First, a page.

Either way, this is a fabulous recipe, and is always a hit.
  • 1 c. warm milk (I always use soymilk)
  • 2 eggs- room temp
  • 1/3 package margarine
  • 4 1/2 c flour
  • 1 tsp salt
  • 1/2 c sugar
  • 2 1/2 tsp instant yeast
  • 1 tsp vanilla
  • oil
  • cinnamon
  • brown sugar
Method: mix milk, eggs, and margarine together. Add the flour, salt, sugar, and yeast. Knead, and let rise until double, about one and a half hours. Roll out into a rectangle- spread a tablespoon or two of canola oil onto the dough. Sprinkle on a generous amount of brown sugar until the dough is covered in a layer of sugar, then sprinkle on cinnamon. Roll up jelly roll style, then cut the log into 1-2 inch cinnamon rolls. Place in a greased pan and let rise until double in size, about an hour. Bake at 350- for about twenty minutes.

Once cool, prepare icing:
melt three tablespoons of margarine, mix with 1 Tb. of hot watre, 1 tsp of vanilla and 1 cup of icing sugar- adjust icing sugar till drizzling consistency is reached. Drizzle over the cinnamon rolls, and ENJOY!!!!

Friday, June 5, 2009

whole wheat sourdough loaf

new day, new loaf.

After royally screwing up my starter, I slowly nursed it back to full strength, and was ready to try it out. I found a recipe online for an easy looking sourdough loaf and decided to try it out. It was only after leaving it to rise that I noticed how many bad reviews the recipe got.... I changed the recipe a bit so while it was rising I still had hope that it would turn out....
  • 1 c regular all purpose flour
  • 1 c whole wheat flour
  • 1 cup sourdough starter (100% hydration)
  • 1/2 tsp (heaping) salt
  • 1/4- 1/2 c warm water
mix all ingredients together, knead until smooth. Let rise until double- about four hours, punch down, smooth into a ball, and let rise overnight in the fridge. shape into a loaf, let rise again until double in size. slash loaf with a serrated knife, mist with water and place in preheated 400 degree oven.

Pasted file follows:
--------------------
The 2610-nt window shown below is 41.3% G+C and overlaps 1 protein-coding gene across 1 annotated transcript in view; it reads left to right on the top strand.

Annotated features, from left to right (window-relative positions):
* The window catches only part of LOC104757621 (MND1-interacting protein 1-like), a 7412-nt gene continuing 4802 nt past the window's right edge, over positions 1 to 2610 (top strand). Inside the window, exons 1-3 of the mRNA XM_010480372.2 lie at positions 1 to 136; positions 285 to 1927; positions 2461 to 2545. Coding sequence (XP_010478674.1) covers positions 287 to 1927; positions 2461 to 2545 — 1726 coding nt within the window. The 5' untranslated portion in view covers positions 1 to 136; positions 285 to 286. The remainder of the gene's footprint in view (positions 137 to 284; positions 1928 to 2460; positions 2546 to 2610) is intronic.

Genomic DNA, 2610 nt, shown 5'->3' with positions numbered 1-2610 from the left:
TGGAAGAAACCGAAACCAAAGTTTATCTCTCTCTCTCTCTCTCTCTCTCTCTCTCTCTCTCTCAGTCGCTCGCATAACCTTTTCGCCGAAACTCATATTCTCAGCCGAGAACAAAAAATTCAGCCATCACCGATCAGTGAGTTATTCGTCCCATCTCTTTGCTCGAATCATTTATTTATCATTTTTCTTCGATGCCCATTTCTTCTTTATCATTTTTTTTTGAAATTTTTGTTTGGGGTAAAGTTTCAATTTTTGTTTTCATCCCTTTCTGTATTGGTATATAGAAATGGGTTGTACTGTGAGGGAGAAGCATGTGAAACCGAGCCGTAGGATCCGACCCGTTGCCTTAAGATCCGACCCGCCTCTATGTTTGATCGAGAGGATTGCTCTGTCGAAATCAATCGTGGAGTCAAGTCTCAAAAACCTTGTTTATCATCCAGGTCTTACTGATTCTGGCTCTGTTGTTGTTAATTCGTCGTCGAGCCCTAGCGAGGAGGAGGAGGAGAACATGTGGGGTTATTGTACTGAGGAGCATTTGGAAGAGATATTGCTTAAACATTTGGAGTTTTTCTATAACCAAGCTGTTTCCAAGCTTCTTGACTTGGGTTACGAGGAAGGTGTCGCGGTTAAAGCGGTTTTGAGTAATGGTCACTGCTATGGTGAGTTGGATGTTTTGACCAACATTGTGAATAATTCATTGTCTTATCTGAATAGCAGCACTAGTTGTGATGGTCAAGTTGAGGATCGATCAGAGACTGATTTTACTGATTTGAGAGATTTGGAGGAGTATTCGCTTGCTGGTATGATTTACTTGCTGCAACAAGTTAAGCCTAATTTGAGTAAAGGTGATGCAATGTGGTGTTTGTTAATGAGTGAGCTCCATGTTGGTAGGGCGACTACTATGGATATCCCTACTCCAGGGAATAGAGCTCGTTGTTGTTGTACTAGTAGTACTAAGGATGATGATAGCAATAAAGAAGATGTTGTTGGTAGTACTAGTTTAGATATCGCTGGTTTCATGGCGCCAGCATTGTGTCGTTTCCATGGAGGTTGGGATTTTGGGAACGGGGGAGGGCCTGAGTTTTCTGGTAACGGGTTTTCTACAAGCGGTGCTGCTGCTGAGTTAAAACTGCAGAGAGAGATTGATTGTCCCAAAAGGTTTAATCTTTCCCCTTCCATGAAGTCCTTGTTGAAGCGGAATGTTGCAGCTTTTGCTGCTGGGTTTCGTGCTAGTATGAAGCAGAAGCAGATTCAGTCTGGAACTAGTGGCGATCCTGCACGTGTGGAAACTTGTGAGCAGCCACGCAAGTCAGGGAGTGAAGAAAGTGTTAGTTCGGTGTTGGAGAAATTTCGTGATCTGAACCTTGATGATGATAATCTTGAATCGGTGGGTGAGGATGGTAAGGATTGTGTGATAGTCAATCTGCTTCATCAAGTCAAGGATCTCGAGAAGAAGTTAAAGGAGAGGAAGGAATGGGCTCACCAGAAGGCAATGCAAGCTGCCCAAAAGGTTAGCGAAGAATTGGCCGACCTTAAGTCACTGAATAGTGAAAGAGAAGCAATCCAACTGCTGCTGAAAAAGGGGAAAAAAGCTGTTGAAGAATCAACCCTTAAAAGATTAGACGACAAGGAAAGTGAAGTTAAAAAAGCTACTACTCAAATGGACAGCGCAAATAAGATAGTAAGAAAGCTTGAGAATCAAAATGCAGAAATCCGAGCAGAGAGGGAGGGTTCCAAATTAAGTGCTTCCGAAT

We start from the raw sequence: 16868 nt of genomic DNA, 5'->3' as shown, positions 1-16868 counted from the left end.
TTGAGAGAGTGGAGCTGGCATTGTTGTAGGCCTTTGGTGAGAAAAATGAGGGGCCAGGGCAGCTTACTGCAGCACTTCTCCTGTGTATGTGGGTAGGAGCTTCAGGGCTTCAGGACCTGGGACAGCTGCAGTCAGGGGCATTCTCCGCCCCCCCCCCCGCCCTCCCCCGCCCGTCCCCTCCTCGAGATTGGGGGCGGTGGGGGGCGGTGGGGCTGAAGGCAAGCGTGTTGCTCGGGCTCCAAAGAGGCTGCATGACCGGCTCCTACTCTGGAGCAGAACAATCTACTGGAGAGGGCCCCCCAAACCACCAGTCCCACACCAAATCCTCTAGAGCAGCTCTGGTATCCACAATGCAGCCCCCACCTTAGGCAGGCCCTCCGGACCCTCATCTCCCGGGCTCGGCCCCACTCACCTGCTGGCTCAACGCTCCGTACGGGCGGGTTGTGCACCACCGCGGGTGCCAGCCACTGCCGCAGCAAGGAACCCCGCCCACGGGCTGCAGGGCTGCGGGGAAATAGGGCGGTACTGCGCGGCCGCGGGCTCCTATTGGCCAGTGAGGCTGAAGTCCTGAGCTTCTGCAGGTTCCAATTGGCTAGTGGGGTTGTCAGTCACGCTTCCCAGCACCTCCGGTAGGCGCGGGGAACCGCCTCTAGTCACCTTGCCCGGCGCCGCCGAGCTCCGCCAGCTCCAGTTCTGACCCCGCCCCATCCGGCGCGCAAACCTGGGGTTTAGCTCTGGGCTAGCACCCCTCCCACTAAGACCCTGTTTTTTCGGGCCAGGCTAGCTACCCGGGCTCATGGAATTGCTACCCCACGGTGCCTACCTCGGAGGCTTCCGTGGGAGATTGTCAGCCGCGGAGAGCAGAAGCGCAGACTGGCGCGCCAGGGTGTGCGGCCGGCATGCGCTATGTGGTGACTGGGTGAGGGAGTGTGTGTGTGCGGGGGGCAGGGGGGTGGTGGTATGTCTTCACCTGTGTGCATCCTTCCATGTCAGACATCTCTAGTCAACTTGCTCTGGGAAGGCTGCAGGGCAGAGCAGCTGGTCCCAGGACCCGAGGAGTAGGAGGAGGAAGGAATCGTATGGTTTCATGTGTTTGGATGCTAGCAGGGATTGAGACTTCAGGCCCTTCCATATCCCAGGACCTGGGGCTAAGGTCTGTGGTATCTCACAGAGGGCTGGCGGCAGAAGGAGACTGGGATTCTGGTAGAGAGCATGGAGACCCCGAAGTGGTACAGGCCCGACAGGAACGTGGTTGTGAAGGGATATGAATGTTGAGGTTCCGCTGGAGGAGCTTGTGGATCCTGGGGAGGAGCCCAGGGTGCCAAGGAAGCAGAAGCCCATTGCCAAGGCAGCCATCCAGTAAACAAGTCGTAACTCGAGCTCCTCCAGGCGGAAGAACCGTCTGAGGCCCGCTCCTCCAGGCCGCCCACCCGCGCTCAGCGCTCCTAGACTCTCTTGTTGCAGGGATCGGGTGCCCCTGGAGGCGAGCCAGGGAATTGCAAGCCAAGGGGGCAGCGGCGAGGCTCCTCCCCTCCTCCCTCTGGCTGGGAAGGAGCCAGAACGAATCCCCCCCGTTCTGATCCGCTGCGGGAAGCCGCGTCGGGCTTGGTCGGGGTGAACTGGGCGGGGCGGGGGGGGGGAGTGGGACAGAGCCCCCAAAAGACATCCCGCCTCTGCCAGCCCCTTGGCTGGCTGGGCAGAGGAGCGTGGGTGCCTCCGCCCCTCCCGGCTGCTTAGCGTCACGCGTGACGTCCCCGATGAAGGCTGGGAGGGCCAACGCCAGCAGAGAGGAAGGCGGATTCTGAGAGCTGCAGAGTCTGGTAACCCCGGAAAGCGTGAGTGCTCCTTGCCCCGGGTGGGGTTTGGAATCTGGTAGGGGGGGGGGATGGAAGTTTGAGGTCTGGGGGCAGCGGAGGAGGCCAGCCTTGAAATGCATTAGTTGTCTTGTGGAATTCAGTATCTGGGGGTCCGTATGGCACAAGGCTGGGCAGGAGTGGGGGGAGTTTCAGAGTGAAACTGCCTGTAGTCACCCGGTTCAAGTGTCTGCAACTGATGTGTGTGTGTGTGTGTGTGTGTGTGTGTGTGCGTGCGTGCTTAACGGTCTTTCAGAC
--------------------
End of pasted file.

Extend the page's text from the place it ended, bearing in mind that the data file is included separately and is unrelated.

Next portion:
The loaf was ok, could have used some more salt. Rose very nicely, and had a great crust.

Conclusion: keep looking for that perfect sourdough loaf, and must invite more guests to eat bread - because as my sister puts it- "If you keep eating all that bread, you'll end up looking like a loaf of bread yourself!"

Tuesday, June 2, 2009

sourdough+ moving= i'm losing my mind

I started my starter about two and a half months ago. Its been through a few ups and downs- until I finally stabilized it, and produced quite a few gorgeous loaves from it. It created tangy and crusty, flavourful bread.

Then I moved.

I always knew that moving was traumatic, but I didnt realize the extent of it until I took my starter out of hibernation, where it was staying with my sister for two weeks. At first everything was fine, back to normal- I was feeding it twice a day like normal. Then all of a sudden it started getting weird. It got very watery, and started making lots of "hooch"- that low grade alcohol that forms on top of the starter. I would pour it off and feed it with a watchful eye...

At first I thought my new kitchen was too hot... I started controlling the temp of the strater with cold water baths. Didnt help. So I started feeding it more often, thinking that the yeast was eating up the starches too quickly. Didnt help.

Then I started thinking... maybe Im not feeding it enough flour? I double checked my measurements and I was fine... but then, i noticed the amount of water i was using... and it was DOUBLE the amount i was supposed to be using! duh! thats why it was watery.... !

Moral of the story, double check your measurements. And get enough sleep.

Monday, June 1, 2009

Cinnamnon Raisin Bread

After an extended hiatus due to moving house, I'm back! Thank you Chavi, my only follower, for encouraging me to keep blogging :)

So the other night I made a loaf of cinnamon raisin bread- adapted from the recipe from "the fresh loaf", and I have learned a few things. Firstly, I need a new bread loaf pan! I let my loaves proof in the fridge in a medium sized bakers secret brand loaf pan- after i had baked them and let them cool, I noticed that the pans' non-stick finish had come off on the loaf! shame on those pans. I'm going to write bakers secret to complain. I will keep you posted.

Secondly, when making a proper loaf of bread- better to make one big loaf as opposed to two smaller ones. Otherwise it looks like a teacake, rather than bread.

Well here's the URL for the recipe-

I halved the recipe, and substituted instant oats for rolled oats, so I didn't soak them, I just added them to the water a few minutes before. I also added an extra tablespoon of honey, because I found the dough wasn't sweet enough.

So, here are pics, which I am submitting to yeastspotting
Have a great day!